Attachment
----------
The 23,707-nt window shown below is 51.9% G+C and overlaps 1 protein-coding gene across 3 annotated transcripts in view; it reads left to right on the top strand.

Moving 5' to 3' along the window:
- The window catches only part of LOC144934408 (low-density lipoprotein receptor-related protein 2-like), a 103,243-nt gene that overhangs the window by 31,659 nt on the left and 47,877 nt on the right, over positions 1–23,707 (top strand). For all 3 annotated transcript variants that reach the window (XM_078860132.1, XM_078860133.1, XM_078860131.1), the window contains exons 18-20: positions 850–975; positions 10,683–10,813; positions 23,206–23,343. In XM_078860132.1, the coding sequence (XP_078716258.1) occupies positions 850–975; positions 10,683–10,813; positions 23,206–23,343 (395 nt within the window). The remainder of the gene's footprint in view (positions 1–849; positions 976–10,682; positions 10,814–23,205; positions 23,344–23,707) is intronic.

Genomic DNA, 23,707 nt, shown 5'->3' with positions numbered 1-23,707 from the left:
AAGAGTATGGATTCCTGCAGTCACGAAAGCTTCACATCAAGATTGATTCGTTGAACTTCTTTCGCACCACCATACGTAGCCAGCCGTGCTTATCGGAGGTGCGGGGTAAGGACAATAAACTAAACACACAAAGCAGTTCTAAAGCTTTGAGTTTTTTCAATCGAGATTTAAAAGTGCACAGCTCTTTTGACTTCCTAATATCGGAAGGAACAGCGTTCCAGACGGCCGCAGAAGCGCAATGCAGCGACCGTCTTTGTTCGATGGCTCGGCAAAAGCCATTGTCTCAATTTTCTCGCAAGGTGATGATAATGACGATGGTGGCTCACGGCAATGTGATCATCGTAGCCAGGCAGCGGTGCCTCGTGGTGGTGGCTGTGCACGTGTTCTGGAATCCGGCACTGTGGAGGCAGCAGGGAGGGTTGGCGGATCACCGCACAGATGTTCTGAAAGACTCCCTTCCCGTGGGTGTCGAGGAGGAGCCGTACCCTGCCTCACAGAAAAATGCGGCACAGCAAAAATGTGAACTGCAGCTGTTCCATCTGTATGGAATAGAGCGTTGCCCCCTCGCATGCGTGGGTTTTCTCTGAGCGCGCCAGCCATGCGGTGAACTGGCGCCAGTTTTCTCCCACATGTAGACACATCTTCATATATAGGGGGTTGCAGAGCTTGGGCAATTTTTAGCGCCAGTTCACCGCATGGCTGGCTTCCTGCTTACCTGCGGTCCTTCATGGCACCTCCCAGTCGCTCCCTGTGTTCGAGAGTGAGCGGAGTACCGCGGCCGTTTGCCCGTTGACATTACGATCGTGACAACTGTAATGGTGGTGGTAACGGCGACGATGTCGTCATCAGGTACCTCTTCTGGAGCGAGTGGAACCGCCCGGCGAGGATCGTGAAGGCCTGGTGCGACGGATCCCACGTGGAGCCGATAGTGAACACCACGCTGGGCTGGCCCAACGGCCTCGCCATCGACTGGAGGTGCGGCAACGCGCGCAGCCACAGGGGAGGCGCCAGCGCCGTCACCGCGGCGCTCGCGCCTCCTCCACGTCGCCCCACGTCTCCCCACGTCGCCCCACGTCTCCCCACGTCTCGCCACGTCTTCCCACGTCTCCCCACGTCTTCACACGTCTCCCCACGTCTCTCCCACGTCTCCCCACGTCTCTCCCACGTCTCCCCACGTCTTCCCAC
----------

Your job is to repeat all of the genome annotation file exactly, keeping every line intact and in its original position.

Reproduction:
The 23,707-nt window shown below is 51.9% G+C and overlaps 1 protein-coding gene across 3 annotated transcripts in view; it reads left to right on the top strand.

Moving 5' to 3' along the window:
- The window catches only part of LOC144934408 (low-density lipoprotein receptor-related protein 2-like), a 103,243-nt gene that overhangs the window by 31,659 nt on the left and 47,877 nt on the right, over positions 1–23,707 (top strand). For all 3 annotated transcript variants that reach the window (XM_078860132.1, XM_078860133.1, XM_078860131.1), the window contains exons 18-20: positions 850–975; positions 10,683–10,813; positions 23,206–23,343. In XM_078860132.1, the coding sequence (XP_078716258.1) occupies positions 850–975; positions 10,683–10,813; positions 23,206–23,343 (395 nt within the window). The remainder of the gene's footprint in view (positions 1–849; positions 976–10,682; positions 10,814–23,205; positions 23,344–23,707) is intronic.

Genomic DNA, 23,707 nt, shown 5'->3' with positions numbered 1-23,707 from the left:
AAGAGTATGGATTCCTGCAGTCACGAAAGCTTCACATCAAGATTGATTCGTTGAACTTCTTTCGCACCACCATACGTAGCCAGCCGTGCTTATCGGAGGTGCGGGGTAAGGACAATAAACTAAACACACAAAGCAGTTCTAAAGCTTTGAGTTTTTTCAATCGAGATTTAAAAGTGCACAGCTCTTTTGACTTCCTAATATCGGAAGGAACAGCGTTCCAGACGGCCGCAGAAGCGCAATGCAGCGACCGTCTTTGTTCGATGGCTCGGCAAAAGCCATTGTCTCAATTTTCTCGCAAGGTGATGATAATGACGATGGTGGCTCACGGCAATGTGATCATCGTAGCCAGGCAGCGGTGCCTCGTGGTGGTGGCTGTGCACGTGTTCTGGAATCCGGCACTGTGGAGGCAGCAGGGAGGGTTGGCGGATCACCGCACAGATGTTCTGAAAGACTCCCTTCCCGTGGGTGTCGAGGAGGAGCCGTACCCTGCCTCACAGAAAAATGCGGCACAGCAAAAATGTGAACTGCAGCTGTTCCATCTGTATGGAATAGAGCGTTGCCCCCTCGCATGCGTGGGTTTTCTCTGAGCGCGCCAGCCATGCGGTGAACTGGCGCCAGTTTTCTCCCACATGTAGACACATCTTCATATATAGGGGGTTGCAGAGCTTGGGCAATTTTTAGCGCCAGTTCACCGCATGGCTGGCTTCCTGCTTACCTGCGGTCCTTCATGGCACCTCCCAGTCGCTCCCTGTGTTCGAGAGTGAGCGGAGTACCGCGGCCGTTTGCCCGTTGACATTACGATCGTGACAACTGTAATGGTGGTGGTAACGGCGACGATGTCGTCATCAGGTACCTCTTCTGGAGCGAGTGGAACCGCCCGGCGAGGATCGTGAAGGCCTGGTGCGACGGATCCCACGTGGAGCCGATAGTGAACACCACGCTGGGCTGGCCCAACGGCCTCGCCATCGACTGGAGGTGCGGCAACGCGCGCAGCCACAGGGGAGGCGCCAGCGCCGTCACCGCGGCGCTCGCGCCTCCTCCACGTCGCCCCACGTCTCCCCACGTCGCCCCACGTCTCCCCACGTCTCGCCACGTCTTCCCACGTCTCCCCACGTCTTCACACGTCTCCCCACGTCTCTCCCACGTCTCCCCACGTCTCTCCCACGTCTCCCCACGTCTTCCCAC